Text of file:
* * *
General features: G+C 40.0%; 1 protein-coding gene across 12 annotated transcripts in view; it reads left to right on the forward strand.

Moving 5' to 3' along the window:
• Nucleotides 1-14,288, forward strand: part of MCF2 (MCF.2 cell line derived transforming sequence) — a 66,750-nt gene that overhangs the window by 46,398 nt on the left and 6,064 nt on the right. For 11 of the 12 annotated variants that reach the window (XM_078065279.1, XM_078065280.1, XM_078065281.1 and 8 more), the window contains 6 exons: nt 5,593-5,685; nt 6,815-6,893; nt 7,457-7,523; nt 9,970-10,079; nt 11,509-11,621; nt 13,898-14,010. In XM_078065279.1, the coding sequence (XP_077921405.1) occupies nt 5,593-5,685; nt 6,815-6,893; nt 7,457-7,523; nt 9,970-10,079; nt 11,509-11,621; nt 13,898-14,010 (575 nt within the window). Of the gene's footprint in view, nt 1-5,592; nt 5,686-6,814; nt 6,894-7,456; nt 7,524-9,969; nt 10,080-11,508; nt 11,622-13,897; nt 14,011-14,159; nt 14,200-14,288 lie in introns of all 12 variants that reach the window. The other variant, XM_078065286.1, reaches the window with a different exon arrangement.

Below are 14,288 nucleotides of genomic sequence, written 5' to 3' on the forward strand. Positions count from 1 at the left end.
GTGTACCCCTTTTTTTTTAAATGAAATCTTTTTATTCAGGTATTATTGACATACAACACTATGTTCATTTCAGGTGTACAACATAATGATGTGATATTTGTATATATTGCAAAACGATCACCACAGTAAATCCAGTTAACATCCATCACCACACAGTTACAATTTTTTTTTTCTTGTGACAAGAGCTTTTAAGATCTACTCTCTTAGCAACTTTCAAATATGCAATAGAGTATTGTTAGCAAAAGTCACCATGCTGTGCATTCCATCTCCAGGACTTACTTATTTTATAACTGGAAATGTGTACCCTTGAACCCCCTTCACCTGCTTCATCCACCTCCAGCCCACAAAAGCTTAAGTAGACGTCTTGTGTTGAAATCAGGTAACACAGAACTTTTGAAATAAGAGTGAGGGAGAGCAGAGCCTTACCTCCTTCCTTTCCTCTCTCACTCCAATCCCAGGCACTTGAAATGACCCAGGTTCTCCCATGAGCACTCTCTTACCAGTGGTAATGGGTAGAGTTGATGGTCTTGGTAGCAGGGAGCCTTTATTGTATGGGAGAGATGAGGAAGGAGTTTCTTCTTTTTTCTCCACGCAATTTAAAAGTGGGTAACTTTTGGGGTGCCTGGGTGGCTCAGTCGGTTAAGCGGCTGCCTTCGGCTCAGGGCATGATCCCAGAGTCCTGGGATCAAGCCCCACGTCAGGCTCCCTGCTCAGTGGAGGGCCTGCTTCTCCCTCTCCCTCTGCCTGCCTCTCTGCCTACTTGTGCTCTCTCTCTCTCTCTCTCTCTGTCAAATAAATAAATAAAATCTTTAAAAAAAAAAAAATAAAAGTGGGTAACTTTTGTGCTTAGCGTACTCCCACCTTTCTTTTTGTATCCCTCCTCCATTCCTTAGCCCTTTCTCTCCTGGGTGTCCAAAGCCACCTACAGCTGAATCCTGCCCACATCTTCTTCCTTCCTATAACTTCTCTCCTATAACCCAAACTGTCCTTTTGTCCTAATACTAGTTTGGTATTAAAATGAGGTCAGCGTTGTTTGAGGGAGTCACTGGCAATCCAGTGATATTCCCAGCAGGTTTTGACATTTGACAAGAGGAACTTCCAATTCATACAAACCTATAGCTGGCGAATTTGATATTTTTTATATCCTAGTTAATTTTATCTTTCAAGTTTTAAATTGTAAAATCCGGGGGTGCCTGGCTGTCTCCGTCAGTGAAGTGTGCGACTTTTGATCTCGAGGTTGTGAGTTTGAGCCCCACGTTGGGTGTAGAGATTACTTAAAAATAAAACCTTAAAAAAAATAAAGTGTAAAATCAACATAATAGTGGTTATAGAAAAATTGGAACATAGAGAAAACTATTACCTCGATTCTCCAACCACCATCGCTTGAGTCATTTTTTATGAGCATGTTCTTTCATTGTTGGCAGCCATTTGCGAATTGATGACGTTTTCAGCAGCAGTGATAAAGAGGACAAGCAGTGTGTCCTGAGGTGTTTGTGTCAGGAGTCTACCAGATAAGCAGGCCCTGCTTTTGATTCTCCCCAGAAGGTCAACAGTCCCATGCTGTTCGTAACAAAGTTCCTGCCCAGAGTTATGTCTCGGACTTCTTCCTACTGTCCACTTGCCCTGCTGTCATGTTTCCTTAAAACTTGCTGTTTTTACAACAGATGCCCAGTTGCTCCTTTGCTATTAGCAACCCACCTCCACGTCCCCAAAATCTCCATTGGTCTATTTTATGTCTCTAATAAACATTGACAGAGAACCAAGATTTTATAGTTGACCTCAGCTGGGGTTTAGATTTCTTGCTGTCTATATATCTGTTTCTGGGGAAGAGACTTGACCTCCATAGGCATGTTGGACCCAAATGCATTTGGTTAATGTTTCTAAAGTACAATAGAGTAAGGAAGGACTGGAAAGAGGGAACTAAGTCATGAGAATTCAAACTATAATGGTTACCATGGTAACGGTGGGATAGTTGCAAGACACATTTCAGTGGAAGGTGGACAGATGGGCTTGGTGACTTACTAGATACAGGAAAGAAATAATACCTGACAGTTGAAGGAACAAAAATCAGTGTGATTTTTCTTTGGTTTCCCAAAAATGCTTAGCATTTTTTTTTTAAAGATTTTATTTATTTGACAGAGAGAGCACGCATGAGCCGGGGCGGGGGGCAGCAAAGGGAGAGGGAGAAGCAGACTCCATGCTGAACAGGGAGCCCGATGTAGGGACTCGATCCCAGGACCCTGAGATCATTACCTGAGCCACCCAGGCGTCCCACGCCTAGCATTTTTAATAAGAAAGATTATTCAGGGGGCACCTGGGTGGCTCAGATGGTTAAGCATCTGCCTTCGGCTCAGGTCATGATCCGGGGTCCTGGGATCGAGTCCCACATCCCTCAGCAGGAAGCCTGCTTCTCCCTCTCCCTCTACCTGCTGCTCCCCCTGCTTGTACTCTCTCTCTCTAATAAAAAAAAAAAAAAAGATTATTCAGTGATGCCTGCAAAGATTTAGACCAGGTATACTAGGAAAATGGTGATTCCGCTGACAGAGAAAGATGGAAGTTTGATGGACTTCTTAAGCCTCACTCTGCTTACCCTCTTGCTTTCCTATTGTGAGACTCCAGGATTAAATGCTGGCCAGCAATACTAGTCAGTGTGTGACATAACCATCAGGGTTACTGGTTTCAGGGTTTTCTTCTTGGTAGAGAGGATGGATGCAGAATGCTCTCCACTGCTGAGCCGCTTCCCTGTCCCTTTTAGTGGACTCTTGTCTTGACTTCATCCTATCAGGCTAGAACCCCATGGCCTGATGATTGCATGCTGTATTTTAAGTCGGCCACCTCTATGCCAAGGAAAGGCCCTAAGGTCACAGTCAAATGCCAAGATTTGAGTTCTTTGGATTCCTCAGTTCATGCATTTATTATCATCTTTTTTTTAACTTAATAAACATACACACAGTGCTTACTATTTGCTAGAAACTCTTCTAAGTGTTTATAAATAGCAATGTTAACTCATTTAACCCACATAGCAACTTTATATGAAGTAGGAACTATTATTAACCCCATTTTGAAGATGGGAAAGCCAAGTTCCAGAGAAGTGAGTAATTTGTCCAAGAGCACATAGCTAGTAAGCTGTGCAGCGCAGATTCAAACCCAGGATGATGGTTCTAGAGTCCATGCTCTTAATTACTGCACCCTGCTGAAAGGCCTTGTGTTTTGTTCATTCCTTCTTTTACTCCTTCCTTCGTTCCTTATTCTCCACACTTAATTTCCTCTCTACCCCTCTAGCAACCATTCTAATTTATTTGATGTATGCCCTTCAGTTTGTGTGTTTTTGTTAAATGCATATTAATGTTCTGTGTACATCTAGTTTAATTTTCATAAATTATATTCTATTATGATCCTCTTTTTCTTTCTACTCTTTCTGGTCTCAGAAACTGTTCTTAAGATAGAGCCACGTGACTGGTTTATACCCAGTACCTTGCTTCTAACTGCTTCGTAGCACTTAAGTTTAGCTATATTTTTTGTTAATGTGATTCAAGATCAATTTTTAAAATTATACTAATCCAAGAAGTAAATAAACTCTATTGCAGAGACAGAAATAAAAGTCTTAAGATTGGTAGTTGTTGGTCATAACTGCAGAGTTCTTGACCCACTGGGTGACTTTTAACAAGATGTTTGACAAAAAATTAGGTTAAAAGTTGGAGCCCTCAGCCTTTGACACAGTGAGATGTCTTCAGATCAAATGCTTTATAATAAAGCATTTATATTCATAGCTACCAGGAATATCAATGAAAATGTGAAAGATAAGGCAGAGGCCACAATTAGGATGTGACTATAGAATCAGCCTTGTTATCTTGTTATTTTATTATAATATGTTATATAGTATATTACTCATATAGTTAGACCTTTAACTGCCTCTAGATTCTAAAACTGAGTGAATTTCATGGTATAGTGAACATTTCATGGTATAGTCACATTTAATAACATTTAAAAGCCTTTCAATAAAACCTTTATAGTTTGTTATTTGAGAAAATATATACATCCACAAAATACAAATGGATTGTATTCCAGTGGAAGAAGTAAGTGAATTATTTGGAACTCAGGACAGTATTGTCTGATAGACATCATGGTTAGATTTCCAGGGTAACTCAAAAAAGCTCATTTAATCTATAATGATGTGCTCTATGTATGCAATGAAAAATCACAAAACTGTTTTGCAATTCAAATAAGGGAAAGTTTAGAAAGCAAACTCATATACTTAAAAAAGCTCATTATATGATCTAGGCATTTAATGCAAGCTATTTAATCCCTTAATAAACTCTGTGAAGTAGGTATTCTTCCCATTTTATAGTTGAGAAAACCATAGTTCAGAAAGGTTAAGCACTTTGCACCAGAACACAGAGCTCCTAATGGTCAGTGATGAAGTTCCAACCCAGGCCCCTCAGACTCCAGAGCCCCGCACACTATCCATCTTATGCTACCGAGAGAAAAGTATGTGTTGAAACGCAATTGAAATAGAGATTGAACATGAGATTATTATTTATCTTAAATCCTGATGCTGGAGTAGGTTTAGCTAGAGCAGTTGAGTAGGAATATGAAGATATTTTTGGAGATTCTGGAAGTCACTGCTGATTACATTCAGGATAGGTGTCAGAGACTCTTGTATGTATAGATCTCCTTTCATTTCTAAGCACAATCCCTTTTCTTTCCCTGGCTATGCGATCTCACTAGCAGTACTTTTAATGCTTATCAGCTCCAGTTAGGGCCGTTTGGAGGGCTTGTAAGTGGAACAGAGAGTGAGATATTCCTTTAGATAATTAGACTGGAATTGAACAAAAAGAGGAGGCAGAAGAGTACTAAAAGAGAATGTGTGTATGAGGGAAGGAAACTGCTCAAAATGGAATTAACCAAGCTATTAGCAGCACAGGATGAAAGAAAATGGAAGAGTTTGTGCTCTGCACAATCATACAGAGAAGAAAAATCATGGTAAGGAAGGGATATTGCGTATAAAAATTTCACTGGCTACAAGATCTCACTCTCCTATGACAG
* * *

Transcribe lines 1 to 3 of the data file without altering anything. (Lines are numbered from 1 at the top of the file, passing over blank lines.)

General features: G+C 40.0%; 1 protein-coding gene across 12 annotated transcripts in view; it reads left to right on the forward strand.

Moving 5' to 3' along the window:
• Nucleotides 1-14,288, forward strand: part of MCF2 (MCF.2 cell line derived transforming sequence) — a 66,750-nt gene that overhangs the window by 46,398 nt on the left and 6,064 nt on the right. For 11 of the 12 annotated variants that reach the window (XM_078065279.1, XM_078065280.1, XM_078065281.1 and 8 more), the window contains 6 exons: nt 5,593-5,685; nt 6,815-6,893; nt 7,457-7,523; nt 9,970-10,079; nt 11,509-11,621; nt 13,898-14,010. In XM_078065279.1, the coding sequence (XP_077921405.1) occupies nt 5,593-5,685; nt 6,815-6,893; nt 7,457-7,523; nt 9,970-10,079; nt 11,509-11,621; nt 13,898-14,010 (575 nt within the window). Of the gene's footprint in view, nt 1-5,592; nt 5,686-6,814; nt 6,894-7,456; nt 7,524-9,969; nt 10,080-11,508; nt 11,622-13,897; nt 14,011-14,159; nt 14,200-14,288 lie in introns of all 12 variants that reach the window. The other variant, XM_078065286.1, reaches the window with a different exon arrangement.